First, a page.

Patterson and William Burroughs, Electromechanical Information
As 2004 draws
toward a close, we celebrate the birthdays of two pioneers of
electromechanical calculating: John Henry Patterson, who made
the cash register a ubiquitous device, and William Burroughs,
who invented the recording adding machine.
Patterson was born near Dayton, Ohio on 13 December 1844. He
graduated from Dartmouth College in 1867 and returned to Dayton,
where, after trying a couple of other jobs, entered the coal
business with his brother. In 1879, Dayton tavern owner James Ritty invented a cash register. Like Ritty, Patterson suspected
that pilfering by clerks was a serious problem, so he installed
a cash register at his business as well. The machine made a big
difference and convinced Patterson that it could become an
important asset for other businesses.
Patterson bought controlling interest in Ritty’s company. He
renamed it the National Cash Register (NCR) in 1894. And while
he made technical improvements to the cash register, more
important perhaps were his innovations in business practice: he
gave salesmen rigorous training, assigned them exclusive
territories and established sales quotas. Thomas J. Watson, one
of Patterson’s salesmen, carried these business practices with
him to the Computing-Tabulating-Recording Company, which he
turned into the information processing giant, IBM.
supported technological innovation. For example, Charles
Kettering’s motor development led to the electrification of the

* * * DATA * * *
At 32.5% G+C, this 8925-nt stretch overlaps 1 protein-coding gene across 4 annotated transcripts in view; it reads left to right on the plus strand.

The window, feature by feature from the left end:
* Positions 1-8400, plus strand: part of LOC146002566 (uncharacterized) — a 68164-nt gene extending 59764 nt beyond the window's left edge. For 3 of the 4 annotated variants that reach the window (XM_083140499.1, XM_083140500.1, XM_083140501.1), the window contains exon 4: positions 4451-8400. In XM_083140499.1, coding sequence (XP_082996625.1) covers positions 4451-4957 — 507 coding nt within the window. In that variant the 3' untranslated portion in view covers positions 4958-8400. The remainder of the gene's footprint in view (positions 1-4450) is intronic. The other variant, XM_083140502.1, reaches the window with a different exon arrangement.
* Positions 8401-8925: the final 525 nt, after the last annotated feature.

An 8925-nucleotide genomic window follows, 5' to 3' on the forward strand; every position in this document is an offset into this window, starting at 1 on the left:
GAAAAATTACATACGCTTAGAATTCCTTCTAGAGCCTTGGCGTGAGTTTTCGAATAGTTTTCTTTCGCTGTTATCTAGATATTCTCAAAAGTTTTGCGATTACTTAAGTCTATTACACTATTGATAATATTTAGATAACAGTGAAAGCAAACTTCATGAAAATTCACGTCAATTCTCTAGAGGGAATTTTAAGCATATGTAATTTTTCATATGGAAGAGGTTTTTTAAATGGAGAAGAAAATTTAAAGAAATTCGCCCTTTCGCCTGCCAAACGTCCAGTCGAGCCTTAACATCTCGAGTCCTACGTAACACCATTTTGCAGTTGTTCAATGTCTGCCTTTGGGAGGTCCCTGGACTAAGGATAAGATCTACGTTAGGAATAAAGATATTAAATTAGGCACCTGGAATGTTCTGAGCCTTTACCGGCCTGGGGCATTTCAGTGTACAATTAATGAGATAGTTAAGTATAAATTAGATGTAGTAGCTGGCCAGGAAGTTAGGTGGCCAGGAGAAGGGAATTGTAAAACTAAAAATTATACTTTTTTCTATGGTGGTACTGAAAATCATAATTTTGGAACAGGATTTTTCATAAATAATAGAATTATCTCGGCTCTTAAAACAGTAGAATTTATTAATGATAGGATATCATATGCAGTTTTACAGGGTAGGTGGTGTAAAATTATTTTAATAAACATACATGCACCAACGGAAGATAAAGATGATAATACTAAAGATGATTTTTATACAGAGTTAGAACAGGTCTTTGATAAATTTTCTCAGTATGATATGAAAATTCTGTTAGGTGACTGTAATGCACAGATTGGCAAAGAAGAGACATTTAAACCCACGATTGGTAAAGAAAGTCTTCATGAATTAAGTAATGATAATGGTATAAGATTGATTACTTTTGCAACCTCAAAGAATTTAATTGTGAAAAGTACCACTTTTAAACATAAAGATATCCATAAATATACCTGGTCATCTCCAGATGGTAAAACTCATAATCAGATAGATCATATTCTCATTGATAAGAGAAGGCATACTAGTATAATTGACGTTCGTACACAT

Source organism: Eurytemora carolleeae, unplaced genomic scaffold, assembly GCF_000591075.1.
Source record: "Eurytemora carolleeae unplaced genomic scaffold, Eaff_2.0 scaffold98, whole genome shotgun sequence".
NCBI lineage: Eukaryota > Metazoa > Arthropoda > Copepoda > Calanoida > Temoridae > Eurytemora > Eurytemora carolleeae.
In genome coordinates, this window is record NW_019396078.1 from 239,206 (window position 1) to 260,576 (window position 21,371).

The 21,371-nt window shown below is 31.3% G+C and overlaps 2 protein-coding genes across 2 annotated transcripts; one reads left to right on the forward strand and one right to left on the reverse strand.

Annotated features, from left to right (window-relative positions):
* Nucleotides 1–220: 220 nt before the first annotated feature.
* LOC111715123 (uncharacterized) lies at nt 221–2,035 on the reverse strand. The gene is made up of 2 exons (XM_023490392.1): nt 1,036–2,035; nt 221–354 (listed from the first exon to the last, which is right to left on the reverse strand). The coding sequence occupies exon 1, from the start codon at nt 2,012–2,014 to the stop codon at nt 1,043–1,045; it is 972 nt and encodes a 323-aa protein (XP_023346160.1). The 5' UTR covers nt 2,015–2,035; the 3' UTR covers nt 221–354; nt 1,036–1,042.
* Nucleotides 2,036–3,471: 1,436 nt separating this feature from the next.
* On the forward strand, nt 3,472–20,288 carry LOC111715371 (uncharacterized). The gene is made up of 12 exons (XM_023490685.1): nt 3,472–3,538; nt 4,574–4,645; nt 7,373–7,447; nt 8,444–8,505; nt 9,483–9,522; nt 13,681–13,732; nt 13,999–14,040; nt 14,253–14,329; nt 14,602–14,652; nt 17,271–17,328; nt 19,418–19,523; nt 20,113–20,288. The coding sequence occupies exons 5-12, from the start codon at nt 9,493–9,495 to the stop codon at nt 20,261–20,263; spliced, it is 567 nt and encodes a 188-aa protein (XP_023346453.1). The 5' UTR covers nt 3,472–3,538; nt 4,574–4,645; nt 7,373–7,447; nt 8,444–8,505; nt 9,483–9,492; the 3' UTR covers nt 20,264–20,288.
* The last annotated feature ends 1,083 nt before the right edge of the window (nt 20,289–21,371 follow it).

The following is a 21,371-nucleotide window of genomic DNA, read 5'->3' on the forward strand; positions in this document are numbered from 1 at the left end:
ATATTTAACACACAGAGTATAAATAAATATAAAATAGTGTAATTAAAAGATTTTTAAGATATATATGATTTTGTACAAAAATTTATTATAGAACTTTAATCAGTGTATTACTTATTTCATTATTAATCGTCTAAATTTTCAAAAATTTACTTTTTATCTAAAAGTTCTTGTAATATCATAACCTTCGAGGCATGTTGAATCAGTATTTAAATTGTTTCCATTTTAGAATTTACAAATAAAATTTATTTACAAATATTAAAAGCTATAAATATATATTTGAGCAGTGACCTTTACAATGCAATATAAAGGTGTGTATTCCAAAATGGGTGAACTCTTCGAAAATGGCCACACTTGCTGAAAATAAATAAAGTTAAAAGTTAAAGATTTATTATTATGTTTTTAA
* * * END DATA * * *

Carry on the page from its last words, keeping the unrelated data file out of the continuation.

cash register. The motor needed to deliver high torque in short
spurts, and it had to have a clutch mechanism to engage and
disengage the counting wheels at precisely the right moment.
(Shortly afterward, Kettering took advantage of this work and
designed a motor for an automobile self-starter, which was
introduced in the 1912 Cadillac.) When Patterson died in 1922,
NCR dominated the cash register market worldwide and employed
10,000 people in its Dayton offices and factories.
inventor-entrepreneur was William Seward Burroughs, born 28
January 1855 in Auburn, New York. Having to support himself
beginning at age 15, Burroughs worked at various jobs while
working on his own inventions. As a bank clerk, he saw the need
for calculating aids and developed a mechanical adding machine. What distinguished Burroughs’ machine from other adding machines
— such as that developed at about the same time by Dorr E. Felt
— was that it printed the numbers added and the total.
Burroughs formed the American Arithmometer Company. His first
machines proved impractical, but in 1892, he completed an
improved model and the company finally achieved success. In
fact, it was growing rapidly at the time of Burroughs’ death on
15 September 1898.
In 1905, American
Arithmometer Company was renamed the Burroughs Adding Machine
Company. It expanded its product line, and by 1908 offered 58
different machines. As with the cash register, electrification
of the machines increased their speed, functionality and ease of
use. Burroughs Adding Machine Company, later Burroughs
Corporation, became one of the leading suppliers of office